The Out of Print Collection: Phantastes by George MacDonald
My newest Out of Print title, Phantastes by George MacDonald.
Coming to the shop on March 15th at 10am CST:
Phantastes is the book that CS Lewis picked up at a train station bookstall, a chance decision that completely changed the trajectory of his life. In Surprised by Joy, Lewis writes, “I did not yet know (and I was long in learning) the name of the new quality, the bright shadow, that rested on the travels of Anodos. I do now. It was Holiness. … Up till now each visitation of Joy had left the common world momentarily a desert … Even when real clouds or trees had been the material of the vision, they had been so only by reminding me of another world; and I did not like the return to ours. But now I saw the bright shadow coming out of the book into the real world and resting there, transforming all common things and yet itself unchanged. Or, more accurately, I saw the common things drawn into the bright shadow. … That night my imagination was, in a certain sense, baptized; the rest of me, not unnaturally, took longer. I had not the faintest notion what I had let myself in for by buying Phantastes.”
Published in 1858, Phantastes was MacDonald’s first major work of fiction. Self described as “a fairy tale for grown ups,” some consider it to be the first work of fantasy written for an adult audience. At the time of its publication sales were disappointing, so MacDonald returned to the writing of realistic fiction in the 1860s. However, he did eventually return to fantasy, penning The Princess and the Goblin in 1872 and Lilith in 1895. Despite its unpopularity at the time it was published, Phantastes made a huge impact on one of the greatest theological thinkers of all time – in fact, when CS Lewis picked the book up for the first time he was an atheist, and by the time he closed it he was awakened to the possibility of a god. The book was the “baptism of [his] imagination”, and his conversion to Christianity followed shortly thereafter. Indeed, after Phantastes, Lewis always considered MacDonald his “master,” the one who led him to salvation. He quoted him in many if not all of the books he wrote, and included him as a character in The Great Divorce.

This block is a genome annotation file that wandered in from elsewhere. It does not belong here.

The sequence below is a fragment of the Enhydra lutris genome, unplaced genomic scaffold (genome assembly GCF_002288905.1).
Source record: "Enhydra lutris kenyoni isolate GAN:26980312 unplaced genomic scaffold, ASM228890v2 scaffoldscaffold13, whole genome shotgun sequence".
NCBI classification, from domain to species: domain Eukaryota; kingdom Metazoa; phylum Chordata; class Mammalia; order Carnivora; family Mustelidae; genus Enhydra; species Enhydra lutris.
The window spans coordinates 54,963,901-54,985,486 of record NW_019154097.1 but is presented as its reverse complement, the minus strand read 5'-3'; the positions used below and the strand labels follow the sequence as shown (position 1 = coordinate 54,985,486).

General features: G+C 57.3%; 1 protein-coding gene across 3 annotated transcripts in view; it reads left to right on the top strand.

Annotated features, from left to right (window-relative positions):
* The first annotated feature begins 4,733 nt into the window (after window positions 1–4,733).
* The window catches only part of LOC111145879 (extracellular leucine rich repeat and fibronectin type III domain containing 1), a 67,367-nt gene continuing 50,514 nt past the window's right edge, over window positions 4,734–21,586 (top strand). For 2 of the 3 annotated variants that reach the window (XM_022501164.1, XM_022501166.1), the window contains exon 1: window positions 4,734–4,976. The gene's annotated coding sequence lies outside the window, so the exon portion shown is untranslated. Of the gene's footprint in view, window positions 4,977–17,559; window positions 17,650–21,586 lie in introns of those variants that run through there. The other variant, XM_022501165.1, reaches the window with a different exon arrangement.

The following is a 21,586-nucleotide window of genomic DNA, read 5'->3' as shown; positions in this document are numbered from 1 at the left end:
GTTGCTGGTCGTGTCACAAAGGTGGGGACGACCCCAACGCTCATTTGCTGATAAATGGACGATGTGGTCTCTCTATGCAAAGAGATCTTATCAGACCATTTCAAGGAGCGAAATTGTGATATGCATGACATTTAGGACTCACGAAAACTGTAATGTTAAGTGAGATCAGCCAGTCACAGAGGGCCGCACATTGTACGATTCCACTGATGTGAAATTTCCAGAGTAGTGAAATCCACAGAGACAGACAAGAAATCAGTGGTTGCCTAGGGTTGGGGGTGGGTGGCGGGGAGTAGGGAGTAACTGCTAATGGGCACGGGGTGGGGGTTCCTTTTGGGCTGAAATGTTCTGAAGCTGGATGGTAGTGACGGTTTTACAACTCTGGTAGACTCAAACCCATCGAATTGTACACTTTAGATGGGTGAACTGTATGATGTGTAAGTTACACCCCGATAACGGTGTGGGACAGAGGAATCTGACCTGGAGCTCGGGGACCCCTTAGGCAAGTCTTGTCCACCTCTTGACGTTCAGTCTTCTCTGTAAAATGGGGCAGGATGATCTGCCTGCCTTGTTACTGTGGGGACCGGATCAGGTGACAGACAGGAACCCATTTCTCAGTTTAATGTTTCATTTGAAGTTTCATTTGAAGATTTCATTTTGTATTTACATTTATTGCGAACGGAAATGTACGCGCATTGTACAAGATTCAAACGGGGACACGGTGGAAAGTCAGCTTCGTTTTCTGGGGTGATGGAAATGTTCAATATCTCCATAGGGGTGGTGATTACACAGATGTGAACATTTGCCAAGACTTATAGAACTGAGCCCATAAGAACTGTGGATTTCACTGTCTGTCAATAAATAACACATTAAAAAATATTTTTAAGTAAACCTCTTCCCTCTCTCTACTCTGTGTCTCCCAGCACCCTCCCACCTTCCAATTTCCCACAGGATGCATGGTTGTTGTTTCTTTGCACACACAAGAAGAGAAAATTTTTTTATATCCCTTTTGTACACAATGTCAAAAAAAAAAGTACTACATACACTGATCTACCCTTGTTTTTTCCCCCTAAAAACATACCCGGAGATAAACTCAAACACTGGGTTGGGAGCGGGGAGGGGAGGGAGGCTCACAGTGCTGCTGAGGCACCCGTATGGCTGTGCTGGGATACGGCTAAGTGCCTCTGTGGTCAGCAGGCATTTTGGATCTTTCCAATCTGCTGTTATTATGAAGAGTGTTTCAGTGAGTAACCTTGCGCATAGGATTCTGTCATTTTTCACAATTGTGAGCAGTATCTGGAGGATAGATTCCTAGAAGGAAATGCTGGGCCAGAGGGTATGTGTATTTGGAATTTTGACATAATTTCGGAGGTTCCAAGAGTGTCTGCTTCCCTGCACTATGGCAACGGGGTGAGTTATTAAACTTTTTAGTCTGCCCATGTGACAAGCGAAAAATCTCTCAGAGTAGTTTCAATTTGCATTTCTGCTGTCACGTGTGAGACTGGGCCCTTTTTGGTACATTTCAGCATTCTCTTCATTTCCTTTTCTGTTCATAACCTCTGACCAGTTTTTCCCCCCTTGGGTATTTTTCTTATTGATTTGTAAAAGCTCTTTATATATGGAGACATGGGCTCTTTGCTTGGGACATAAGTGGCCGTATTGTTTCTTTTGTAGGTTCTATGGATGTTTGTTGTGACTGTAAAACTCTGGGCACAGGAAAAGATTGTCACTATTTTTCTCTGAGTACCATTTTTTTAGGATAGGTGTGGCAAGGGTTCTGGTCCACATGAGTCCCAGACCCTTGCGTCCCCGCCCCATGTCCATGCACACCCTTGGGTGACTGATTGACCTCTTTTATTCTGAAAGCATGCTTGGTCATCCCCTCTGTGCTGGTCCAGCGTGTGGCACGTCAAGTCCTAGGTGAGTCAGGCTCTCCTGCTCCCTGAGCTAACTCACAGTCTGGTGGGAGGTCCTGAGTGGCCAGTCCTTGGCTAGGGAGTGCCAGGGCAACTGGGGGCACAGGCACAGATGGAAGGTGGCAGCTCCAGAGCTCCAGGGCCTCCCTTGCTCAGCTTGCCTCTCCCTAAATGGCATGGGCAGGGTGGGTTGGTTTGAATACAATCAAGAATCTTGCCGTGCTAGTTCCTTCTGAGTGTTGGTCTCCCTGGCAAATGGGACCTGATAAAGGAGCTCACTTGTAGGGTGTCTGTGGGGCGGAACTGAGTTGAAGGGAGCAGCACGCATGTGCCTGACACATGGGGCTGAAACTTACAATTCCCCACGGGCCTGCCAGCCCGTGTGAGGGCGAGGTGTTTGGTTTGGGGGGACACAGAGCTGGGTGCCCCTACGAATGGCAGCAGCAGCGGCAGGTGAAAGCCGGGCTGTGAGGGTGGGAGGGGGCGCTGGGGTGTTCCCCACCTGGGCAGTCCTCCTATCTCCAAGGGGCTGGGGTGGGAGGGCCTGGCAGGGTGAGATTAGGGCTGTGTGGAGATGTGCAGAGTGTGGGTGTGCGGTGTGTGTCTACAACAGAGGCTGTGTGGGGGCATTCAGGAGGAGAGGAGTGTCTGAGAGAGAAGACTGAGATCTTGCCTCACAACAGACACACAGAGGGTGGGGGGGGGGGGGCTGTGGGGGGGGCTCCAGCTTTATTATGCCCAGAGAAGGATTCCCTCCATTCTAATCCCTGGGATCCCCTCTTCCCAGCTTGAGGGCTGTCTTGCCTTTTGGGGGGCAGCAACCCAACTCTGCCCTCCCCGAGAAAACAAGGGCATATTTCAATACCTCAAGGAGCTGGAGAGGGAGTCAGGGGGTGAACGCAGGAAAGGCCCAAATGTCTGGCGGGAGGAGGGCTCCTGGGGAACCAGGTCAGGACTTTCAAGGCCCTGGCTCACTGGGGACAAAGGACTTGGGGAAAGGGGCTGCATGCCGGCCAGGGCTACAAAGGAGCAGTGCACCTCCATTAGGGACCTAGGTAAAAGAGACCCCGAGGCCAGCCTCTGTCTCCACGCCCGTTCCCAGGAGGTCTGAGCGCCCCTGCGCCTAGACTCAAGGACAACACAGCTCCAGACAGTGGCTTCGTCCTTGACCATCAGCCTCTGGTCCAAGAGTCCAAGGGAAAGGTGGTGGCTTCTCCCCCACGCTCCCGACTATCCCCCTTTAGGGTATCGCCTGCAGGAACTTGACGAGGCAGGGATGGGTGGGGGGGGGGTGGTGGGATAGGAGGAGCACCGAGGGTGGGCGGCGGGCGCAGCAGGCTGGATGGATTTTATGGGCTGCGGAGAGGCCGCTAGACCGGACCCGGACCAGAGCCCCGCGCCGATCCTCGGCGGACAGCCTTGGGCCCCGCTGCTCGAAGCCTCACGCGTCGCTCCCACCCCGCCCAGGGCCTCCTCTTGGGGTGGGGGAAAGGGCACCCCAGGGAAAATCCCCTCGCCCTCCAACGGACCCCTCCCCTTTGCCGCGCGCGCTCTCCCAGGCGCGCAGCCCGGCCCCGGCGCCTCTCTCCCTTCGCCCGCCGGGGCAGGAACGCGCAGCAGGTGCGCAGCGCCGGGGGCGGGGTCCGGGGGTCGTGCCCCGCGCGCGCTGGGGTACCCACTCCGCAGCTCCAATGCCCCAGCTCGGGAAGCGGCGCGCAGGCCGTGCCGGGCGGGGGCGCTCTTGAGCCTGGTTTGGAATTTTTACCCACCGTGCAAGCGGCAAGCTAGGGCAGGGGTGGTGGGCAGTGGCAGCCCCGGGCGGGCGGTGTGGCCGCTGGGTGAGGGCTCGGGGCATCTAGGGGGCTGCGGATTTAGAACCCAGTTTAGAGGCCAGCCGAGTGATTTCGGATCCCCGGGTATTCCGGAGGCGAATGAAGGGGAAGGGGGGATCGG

George MacDonald was a Victorian Scottish writer and a Christian minister. He wrote theological works and was a pioneer in the fantasy genre – though he always considered himself a poet first and foremost. His unorthodox views resulted in his expulsion from the pulpit relatively early in his life, at which point he pursued his writing career with fervor. He wrote sermons, essays, fantasy, and romance novels.
His works inspired many great authors: G.K. Chesterton (“[MacDonald is] one of the three or four greatest men of the 19th century”), W.H. Auden (“[MacDonald is] one of the most remarkable writers of the 19th century”), Oswald Chambers (“how I love that man!”), and most notably C.S. Lewis. The Christian author Oswald Chambers wrote, “it is a striking indication of the trend and shallowness of the modern reading public that George MacDonald’s books have been so neglected.”
Though many of the authors he influenced have remained wildly popular today, MacDonald himself remains relatively uncelebrated.
“It is by loving, and not by being loved, that one can come nearest the soul of another.”
On his twenty-first birthday, Anodos opens an antique secretary desk he inherited from his father and finds there a little woman. “You shall find the way into Fairy Land tomorrow,” she tells him. From there, he embarks on a fanciful pilgrimage through a land of magic; as he physically endures the trials of Fairy Land, his soul moves from disenchantment to spiritual rejuvenation.
Published in 1858, Phantastes is a vintage MacDonald and a classic Victorian. C.S. Lewis picked this book up one fateful day before he became a Christian, and walked away from it totally changed. He said that reading it was the “baptism of [his] imagination,” and that he owed the debt of his salvation to MacDonald. High praise for a book that some consider to be the very first work of fantasy written for an adult audience.
This exciting title is now available with beautiful cover art by Haleigh DeRocher, found exclusively at sweetsequels.com.